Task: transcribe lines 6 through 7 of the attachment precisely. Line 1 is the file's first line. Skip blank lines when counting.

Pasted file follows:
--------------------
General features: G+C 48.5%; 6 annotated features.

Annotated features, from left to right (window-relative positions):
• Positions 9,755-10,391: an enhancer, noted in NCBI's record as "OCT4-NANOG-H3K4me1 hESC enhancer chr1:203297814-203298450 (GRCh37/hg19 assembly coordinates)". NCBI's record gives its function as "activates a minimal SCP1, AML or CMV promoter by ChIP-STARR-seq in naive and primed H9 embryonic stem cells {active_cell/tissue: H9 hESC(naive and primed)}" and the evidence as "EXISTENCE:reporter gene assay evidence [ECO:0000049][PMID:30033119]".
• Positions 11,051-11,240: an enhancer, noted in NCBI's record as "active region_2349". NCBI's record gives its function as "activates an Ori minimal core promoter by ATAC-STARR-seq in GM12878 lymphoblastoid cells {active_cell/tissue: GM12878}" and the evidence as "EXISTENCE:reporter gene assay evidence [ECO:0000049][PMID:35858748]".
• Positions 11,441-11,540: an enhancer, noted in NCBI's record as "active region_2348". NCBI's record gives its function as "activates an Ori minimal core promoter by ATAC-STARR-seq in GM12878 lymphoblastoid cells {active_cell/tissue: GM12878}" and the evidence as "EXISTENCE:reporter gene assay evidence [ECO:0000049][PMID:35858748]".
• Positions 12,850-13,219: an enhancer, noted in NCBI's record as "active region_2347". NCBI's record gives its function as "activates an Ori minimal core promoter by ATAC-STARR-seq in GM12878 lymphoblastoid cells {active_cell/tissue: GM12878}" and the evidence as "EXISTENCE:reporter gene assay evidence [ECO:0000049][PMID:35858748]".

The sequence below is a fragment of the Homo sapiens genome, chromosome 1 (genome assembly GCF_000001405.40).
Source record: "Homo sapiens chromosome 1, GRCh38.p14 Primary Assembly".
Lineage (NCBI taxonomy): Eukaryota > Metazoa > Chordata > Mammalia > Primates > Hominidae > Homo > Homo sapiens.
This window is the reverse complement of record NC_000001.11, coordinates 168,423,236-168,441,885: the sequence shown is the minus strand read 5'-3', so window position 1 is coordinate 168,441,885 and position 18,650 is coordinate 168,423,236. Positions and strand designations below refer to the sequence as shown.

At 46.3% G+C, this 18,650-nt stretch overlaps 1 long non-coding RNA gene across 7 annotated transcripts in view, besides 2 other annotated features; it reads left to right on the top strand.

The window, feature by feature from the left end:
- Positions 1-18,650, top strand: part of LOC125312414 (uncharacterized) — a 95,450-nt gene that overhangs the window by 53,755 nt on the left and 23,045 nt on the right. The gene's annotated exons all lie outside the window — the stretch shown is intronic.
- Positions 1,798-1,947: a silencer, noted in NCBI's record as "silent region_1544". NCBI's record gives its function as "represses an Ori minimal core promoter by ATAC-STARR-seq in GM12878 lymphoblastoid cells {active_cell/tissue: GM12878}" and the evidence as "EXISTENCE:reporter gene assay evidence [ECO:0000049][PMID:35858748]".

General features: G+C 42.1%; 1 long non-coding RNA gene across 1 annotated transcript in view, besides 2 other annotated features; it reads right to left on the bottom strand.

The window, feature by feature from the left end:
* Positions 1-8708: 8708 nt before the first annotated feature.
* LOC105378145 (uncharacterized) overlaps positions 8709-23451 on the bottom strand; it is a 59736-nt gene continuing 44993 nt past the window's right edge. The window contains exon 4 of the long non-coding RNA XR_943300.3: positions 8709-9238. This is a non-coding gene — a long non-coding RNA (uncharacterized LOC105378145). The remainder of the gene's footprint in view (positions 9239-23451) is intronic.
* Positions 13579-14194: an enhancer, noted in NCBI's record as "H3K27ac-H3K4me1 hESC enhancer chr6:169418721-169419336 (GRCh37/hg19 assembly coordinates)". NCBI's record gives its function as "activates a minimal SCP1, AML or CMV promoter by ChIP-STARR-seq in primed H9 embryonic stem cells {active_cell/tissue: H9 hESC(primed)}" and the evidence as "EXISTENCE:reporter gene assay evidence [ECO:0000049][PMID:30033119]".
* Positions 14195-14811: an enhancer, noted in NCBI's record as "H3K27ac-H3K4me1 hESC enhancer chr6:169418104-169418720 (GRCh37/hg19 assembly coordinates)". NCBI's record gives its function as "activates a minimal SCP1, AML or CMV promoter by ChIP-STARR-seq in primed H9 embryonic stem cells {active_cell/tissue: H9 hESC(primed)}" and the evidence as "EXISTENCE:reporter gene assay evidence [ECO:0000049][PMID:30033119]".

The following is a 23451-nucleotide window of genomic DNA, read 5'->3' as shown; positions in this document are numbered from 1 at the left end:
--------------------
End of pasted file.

• Positions 12,850-13,219: an enhancer, noted in NCBI's record as "active region_2347". NCBI's record gives its function as "activates an Ori minimal core promoter by ATAC-STARR-seq in GM12878 lymphoblastoid cells {active_cell/tissue: GM12878}" and the evidence as "EXISTENCE:reporter gene assay evidence [ECO:0000049][PMID:35858748]".

The sequence below is a fragment of the Homo sapiens genome, chromosome 1 (genome assembly GCF_000001405.40).